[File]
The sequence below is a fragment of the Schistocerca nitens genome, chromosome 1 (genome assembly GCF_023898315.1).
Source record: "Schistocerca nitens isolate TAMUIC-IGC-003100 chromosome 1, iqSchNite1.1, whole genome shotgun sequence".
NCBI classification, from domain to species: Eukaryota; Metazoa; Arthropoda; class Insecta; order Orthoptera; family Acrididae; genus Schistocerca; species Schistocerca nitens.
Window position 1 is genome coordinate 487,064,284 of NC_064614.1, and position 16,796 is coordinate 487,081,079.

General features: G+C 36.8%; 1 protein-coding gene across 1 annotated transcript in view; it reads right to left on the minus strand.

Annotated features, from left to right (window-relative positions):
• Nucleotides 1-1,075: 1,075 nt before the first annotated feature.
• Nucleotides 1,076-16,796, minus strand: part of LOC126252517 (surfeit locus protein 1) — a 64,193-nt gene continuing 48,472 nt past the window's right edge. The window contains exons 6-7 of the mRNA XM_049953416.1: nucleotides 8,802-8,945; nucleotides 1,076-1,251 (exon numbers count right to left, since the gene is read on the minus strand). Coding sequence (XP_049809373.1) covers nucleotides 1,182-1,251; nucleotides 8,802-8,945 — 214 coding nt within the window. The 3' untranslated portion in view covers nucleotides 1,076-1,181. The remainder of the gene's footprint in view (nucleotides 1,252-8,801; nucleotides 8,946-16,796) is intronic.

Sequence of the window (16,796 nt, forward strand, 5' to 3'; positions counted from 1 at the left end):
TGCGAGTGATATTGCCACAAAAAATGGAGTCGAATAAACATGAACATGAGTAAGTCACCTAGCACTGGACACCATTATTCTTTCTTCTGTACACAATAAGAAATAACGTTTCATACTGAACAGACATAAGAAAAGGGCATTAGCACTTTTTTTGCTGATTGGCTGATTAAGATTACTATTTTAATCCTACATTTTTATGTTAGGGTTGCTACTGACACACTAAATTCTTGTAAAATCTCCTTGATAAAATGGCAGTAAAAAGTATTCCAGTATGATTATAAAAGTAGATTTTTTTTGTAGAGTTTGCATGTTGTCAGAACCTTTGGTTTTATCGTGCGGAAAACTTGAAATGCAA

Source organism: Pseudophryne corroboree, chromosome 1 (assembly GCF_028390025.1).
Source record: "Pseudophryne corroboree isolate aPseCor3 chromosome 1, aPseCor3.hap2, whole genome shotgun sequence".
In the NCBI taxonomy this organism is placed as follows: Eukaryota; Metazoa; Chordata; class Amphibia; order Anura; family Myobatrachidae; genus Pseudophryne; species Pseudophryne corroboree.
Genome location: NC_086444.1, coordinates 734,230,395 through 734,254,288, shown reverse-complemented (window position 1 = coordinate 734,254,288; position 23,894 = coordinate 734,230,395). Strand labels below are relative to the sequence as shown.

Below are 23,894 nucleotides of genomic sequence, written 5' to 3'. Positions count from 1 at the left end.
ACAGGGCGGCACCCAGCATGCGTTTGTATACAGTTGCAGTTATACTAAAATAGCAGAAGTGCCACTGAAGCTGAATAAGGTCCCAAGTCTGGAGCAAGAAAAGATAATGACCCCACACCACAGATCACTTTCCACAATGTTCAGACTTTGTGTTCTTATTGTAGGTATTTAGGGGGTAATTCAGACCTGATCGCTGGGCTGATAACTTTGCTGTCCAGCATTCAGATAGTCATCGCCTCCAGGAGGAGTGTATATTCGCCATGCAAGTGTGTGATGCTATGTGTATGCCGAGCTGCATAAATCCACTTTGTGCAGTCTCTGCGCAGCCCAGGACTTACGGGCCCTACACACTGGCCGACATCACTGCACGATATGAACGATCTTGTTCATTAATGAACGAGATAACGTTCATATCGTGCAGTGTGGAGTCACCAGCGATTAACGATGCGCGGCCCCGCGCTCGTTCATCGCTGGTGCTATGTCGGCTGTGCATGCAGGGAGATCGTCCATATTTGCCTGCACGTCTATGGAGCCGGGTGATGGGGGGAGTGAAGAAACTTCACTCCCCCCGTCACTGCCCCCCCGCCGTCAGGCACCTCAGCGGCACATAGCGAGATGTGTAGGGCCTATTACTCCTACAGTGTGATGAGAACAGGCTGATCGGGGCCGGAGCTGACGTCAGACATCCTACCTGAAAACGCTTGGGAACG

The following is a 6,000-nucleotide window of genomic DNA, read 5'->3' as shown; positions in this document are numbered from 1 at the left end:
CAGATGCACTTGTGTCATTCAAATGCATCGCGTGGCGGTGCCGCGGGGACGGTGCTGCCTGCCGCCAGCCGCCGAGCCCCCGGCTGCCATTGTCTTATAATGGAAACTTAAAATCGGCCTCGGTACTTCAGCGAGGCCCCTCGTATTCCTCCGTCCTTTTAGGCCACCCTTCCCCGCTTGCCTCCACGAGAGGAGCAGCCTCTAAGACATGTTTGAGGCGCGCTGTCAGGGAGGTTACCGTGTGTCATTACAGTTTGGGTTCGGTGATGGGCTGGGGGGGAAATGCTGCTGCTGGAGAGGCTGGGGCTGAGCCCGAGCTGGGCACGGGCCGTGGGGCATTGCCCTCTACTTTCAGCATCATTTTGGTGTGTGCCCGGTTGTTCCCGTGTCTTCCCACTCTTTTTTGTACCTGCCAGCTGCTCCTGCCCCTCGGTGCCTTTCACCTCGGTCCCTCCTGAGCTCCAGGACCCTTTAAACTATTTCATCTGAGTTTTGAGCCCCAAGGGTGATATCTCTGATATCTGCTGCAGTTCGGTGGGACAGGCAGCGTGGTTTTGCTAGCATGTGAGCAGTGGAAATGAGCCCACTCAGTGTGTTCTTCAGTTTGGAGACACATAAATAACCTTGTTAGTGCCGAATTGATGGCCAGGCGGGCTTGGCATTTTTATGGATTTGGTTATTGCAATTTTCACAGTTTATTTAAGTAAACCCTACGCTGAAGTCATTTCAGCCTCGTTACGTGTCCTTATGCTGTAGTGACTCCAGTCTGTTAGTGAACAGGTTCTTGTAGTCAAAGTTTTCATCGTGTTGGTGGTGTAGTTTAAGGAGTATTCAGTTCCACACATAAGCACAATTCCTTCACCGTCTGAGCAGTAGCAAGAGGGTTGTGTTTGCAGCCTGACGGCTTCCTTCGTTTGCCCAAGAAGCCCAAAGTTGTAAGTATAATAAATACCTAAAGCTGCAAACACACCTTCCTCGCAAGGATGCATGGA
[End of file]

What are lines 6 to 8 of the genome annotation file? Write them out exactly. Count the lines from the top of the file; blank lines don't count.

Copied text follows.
Annotated features, from left to right (window-relative positions):
• Nucleotides 1-1,075: 1,075 nt before the first annotated feature.
• Nucleotides 1,076-16,796, minus strand: part of LOC126252517 (surfeit locus protein 1) — a 64,193-nt gene continuing 48,472 nt past the window's right edge. The window contains exons 6-7 of the mRNA XM_049953416.1: nucleotides 8,802-8,945; nucleotides 1,076-1,251 (exon numbers count right to left, since the gene is read on the minus strand). Coding sequence (XP_049809373.1) covers nucleotides 1,182-1,251; nucleotides 8,802-8,945 — 214 coding nt within the window. The 3' untranslated portion in view covers nucleotides 1,076-1,181. The remainder of the gene's footprint in view (nucleotides 1,252-8,801; nucleotides 8,946-16,796) is intronic.